As candidate evaluations go, you gotta hand it to the 2008 presidential candidates. They are “interviewing” for the job for longer than the apprentices on the TV show.
I was watching the news recently about polling results of the 2008 presidential election. I wasn’t surprised at the top few qualifications: experience, competence, values, and character. I was a little surprised at the next few qualifications: warmth, compassion, personality, and style.
I don’t know what your important characteristics are for a presidential candidate, but style—at least clothing style—isn’t one of mine. (To be fair, clothing style isn’t the style the polls refer to.) I don’t care much about a president’s work, meeting, or management style, as long as the president gets the job done. And, I bet not all of you agree with me.
Disagreeing about politics and what’s important to each of us as voters is a human tradition. But let’s use the lesson of politics to clarify what’s important to you as you evaluate candidates for an open position in your organization.
Your organization’s culture will determine what’s important to you for any candidate. You may not have considered your corporate culture before. So take a few minutes and think about it now. Culture is a combination of:
- How people treat each other
- What’s acceptable to discuss
- What the organization rewards
When the presidential polls talk about style, I suspect they’re trying to determine if this candidate will allow nasty comments about other people or if the conversation will be tempered by relative politeness (how people treat each other); if people can discuss anything or if there are sacred cows (what’s acceptable to discuss); or if staying late or getting the job done at any time is more important (what the organization rewards).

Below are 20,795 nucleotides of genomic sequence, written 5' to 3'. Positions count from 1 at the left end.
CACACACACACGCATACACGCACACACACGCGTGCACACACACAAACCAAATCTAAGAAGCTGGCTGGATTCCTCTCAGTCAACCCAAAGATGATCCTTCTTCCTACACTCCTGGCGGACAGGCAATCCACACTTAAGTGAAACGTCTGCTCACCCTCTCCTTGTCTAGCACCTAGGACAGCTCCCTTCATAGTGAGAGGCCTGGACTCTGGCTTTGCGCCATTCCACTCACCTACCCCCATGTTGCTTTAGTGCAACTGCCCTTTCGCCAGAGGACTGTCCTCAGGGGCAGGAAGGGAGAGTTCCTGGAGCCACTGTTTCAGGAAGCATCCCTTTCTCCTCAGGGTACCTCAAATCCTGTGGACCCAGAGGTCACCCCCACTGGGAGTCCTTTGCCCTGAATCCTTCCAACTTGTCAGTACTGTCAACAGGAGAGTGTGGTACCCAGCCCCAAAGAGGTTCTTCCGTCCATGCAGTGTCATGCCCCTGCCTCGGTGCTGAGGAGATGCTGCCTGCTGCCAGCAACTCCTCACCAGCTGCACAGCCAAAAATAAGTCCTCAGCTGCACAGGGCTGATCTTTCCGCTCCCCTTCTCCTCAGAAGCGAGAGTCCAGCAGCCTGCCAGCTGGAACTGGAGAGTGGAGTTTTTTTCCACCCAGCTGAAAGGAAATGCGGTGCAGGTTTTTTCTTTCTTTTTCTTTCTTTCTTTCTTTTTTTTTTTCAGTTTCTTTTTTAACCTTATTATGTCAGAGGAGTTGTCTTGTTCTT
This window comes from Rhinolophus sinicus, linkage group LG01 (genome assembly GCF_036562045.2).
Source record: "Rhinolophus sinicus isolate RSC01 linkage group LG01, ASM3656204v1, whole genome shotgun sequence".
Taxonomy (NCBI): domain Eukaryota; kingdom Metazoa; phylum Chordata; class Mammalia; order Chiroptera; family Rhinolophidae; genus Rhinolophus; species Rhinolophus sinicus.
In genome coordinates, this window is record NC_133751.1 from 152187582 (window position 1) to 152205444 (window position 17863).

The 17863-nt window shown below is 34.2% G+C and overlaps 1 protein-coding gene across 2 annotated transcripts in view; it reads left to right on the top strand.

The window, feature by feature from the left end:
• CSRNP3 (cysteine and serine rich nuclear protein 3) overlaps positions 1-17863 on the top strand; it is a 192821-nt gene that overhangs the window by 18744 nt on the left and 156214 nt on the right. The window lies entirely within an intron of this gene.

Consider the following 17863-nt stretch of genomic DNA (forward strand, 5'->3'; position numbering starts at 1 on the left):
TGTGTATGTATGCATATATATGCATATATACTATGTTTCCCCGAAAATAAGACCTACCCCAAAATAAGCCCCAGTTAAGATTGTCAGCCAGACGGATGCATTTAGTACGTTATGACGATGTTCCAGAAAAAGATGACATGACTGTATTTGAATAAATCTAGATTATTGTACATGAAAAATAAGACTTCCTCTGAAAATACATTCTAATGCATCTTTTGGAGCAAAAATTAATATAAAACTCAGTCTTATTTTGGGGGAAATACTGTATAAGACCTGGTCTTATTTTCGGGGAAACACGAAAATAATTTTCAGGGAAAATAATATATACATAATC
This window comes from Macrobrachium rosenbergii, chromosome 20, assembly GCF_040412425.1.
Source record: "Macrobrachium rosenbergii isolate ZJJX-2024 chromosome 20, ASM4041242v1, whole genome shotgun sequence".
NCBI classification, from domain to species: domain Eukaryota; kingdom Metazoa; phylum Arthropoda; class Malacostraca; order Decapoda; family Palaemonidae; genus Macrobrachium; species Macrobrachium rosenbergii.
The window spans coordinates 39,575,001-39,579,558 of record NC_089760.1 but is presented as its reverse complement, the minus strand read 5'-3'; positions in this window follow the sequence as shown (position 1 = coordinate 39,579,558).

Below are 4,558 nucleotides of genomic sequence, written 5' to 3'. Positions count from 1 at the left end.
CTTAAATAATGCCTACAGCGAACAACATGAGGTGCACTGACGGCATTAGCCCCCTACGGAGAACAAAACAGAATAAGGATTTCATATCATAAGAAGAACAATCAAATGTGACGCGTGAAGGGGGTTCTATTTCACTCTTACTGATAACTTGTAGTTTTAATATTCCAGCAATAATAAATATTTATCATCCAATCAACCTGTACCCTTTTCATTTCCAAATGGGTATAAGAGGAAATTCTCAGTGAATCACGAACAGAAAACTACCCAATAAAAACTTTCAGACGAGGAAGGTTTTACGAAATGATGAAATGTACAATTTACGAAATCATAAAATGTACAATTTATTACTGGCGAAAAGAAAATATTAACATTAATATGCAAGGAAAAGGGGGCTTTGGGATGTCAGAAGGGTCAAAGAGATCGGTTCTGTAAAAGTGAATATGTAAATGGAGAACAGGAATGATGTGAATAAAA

You’ll need to consider your own corporate culture to know what’s important to you about your candidates. And it’s not just corporate culture that’s important; each manager puts his or her own stamp on the corporate culture.
One of my colleagues is an engineering director in a hectic environment, where the priorities change rapidly. He’s looking for managers who can thrive in that environment and organize the work. When he looks for people who can fit into the corporate culture, he looks for people who can wheel and deal with each other in a polite way (what’s acceptable to discuss), looking for how the whole organization benefits (how people treat each other). He wants people who can see the big picture of which products are developed when, and how good those products are. Because, although the company says that speed is most important, the speed is tempered by how good the products are. Bad products that fail in the market are not what the company rewards.
So, as this presidential election continues, think about what the polls say about our culture. And think about what your job descriptions and interviewing approaches say about your culture.
The more you consider those implicit practices—the pieces of the organization’s culture—the more you’ll know what’s important for you in a candidate.
© 2007 Johanna Rothman. This article was originally published on RecruitingTrends.com
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